Sunderland AFC takeover: Fresh details on Mark Campbell and his consortium revealed
Sunderland’s takeover talks continue - but some fresh details on Mark Campbell and his consortium have been revealed.
The Black Cats are now just six weeks away from kicking-off the League One season, but a number of questions remain unanswered.
And in response to questions posed by members of the Sunderland Echo’s new WhatsApp service, Phil Smith delved deeper into the key issues at the Stadium of Light as the new campaign rapidly approaches:
THE STATE OF PLAY WITH THE TAKEOVER
I’d say it is likely to happen, but absolutely not definite. My understanding is that nothing is imminent, so it would be a major surprise if there was a resolution this week.
I think we’re at a point now where Sunderland have to press on with planning for the new season and now that Jack Ross is back at the Academy, recruitment efforts should step up.
Stewart Donald has been clear that it will not affect the club’s short-term business. Mark Campbell is very much the frontrunner and it would be a surprise if the takeover did not happen in some capacity.
The current hierarchy believe he is the best person to drive the club forward in the long-term and there have been positive talks about the future of all aspects of the business, including the academy.
I don’t think there’s any cause for concern yet, there seems to be good faith from both parties that it’s better to do a good deal than a quick deal.
DETAILS ON THE CONSORTIUM AND THEIR FINANCIAL BACKING
Not a huge amount is known about the consortium, for the most part. We know that it’s a four-strong consortium, led by Campbell. Campbell is an English businessman who has been based in New York in recent times.
Two members of the consortium are said to have ties to the club and city, which can only be a positive. At the moment it’s not clear how much spending power they will bring.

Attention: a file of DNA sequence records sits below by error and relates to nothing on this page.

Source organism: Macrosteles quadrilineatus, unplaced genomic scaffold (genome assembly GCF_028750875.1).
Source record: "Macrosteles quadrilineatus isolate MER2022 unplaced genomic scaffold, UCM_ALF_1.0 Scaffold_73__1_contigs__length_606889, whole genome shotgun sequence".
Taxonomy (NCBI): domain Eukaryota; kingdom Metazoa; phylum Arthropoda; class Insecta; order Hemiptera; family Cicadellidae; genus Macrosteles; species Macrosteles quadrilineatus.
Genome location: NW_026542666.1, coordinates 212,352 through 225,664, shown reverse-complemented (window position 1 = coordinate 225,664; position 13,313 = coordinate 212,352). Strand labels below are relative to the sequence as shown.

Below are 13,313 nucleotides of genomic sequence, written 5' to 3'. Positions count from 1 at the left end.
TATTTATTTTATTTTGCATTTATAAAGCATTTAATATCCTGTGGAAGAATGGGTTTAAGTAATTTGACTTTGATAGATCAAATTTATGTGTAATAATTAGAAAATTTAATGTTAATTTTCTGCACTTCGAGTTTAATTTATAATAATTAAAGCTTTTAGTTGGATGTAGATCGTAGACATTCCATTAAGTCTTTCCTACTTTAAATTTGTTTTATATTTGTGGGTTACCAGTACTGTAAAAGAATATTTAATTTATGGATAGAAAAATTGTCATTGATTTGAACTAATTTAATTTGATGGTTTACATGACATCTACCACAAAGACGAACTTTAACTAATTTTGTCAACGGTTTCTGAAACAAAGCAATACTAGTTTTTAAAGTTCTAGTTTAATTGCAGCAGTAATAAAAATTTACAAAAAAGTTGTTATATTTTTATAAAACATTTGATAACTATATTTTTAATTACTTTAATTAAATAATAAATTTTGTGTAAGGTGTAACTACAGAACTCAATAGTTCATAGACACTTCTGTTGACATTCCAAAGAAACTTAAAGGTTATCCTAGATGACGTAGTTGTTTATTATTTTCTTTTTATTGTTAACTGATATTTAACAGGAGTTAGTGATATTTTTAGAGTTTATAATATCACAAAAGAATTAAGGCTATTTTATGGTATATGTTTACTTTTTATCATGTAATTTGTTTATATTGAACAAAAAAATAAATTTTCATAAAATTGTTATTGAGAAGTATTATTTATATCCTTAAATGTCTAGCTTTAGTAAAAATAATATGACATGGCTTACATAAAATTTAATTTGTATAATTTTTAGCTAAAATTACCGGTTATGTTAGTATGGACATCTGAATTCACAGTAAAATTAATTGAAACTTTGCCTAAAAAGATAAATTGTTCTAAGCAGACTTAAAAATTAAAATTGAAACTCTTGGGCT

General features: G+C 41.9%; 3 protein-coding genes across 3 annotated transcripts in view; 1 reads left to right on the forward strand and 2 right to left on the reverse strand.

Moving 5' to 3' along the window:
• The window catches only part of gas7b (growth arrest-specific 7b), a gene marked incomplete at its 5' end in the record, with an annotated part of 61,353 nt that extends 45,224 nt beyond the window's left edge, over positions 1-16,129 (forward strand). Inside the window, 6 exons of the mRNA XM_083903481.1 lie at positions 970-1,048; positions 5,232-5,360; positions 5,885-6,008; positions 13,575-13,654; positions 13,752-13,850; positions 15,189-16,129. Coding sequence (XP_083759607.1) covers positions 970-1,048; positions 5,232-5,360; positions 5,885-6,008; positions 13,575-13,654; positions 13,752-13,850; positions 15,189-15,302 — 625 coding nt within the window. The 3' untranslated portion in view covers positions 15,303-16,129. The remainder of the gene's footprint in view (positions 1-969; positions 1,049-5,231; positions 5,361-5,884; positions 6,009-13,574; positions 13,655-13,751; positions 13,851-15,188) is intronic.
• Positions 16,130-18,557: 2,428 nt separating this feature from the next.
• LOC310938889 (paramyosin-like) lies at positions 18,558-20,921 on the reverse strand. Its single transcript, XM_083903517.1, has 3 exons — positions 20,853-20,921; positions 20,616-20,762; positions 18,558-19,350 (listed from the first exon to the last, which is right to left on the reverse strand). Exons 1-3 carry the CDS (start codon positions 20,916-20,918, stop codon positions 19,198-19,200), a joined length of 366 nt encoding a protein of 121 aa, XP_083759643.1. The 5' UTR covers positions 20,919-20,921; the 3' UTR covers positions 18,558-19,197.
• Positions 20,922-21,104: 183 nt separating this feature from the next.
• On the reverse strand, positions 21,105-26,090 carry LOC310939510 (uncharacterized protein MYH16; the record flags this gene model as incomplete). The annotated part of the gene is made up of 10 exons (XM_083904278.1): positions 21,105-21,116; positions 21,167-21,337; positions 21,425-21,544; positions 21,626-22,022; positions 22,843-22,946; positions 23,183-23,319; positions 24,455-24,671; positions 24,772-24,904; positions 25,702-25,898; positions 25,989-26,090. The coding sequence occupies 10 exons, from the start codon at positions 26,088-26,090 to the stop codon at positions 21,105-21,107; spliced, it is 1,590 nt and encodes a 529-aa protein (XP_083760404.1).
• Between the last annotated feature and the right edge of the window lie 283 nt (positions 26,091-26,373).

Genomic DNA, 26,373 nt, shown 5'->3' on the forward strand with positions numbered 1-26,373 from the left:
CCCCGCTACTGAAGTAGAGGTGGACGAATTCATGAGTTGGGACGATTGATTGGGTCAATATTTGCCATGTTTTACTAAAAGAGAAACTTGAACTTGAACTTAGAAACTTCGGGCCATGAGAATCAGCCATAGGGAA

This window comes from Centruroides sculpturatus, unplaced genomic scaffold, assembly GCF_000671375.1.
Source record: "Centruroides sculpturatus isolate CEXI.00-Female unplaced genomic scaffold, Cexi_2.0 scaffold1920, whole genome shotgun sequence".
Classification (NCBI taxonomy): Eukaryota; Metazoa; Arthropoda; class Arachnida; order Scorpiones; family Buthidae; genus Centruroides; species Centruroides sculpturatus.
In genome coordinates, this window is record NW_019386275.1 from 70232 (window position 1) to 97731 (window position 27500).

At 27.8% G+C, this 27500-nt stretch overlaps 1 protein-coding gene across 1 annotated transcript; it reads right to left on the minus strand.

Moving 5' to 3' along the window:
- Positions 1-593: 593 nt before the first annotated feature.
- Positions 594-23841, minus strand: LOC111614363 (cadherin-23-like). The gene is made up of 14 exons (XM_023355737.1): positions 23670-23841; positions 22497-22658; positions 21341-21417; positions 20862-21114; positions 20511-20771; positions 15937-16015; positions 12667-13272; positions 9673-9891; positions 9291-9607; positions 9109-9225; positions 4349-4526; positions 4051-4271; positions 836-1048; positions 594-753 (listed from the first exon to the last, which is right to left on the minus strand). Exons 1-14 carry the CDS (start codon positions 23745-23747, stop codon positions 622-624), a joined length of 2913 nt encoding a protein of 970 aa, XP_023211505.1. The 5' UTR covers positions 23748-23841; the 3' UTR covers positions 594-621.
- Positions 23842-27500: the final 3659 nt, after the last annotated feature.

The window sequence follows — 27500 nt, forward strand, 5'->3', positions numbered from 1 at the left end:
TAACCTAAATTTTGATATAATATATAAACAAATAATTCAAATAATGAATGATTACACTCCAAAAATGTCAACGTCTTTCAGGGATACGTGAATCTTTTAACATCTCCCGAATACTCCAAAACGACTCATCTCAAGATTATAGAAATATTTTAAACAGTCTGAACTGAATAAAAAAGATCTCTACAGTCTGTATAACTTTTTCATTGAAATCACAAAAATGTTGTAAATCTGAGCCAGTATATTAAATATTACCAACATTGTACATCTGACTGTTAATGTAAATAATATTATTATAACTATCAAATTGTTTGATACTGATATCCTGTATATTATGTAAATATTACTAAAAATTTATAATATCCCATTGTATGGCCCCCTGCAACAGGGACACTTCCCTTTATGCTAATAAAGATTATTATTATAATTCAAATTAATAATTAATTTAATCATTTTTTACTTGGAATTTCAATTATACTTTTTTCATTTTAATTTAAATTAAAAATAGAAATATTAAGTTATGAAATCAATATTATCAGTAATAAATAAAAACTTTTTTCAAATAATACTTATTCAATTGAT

They have ambitious plans for the structure of the club but specifics on budgets and the like are too early to establish. It’s fair to say, though, that Sunderland don’t need major spending power right now.
Their budget and resources should be enough to succeed at this level if they can strengthen while keeping an element of continuity.
There should be two more friendlies confirmed, one either side of the Portugal trip.
The idea has been that the final one will be at the Stadium of Light, and talks have been held over the opposition.
HOW SUNDERLAND WILL FARE IN LEAGUE ONE AFTER SLOW TRANSFER BUSINESS
I think they’re in a much better position than last year.
They have a squad that fell short but we know is ultimately capable of competing.
Last year, Jack Ross was relying on young players to ensure he could play 6-a-side in pre-season training.
If you look at the business done in League One so far, I don’t think they’ve missed out particularly.
There were not too many high-calibre free agents available and most are moving to higher tiers.
They need to improve without doubt and can’t afford too much more hesitation.
More pace, more creativity and more defensive stability is absolutely essential if Sunderland are to go up automatically.
If Stewart Donald expects 6-8 additions, there’s lots to be done.Particularly when you consider that almost certainly would require at least five further exits of players under contract.
SUNDERLAND’S SCOUTING AND RECRUITMENT PLANS
It’s something the club needs to get better at, but it’s a consequence of that brutal, swift drop through the divisions.
Jack Ross put it best when he said that last summer forced the club to ‘ground zero’ on these matters.
There were so many immediate priorities (Rodwell, Ndong & Djilobodji to name a few) that it inevitably didn’t get the time and attention it probably deserved.
Ross spoke well after Luton and Barnsley’s automatic promotion was delivered about the need to think about how those clubs had a reliable structure and strategy that delivered results.
It’s easy to forget just where Sunderland were last summer and takeover or no takeover, it’s the big question in the coming years.
What exactly is the strategy to produce competitive squads season after season, while keeping the club financially stable?
Recruitment and scouting is the central aspect of that.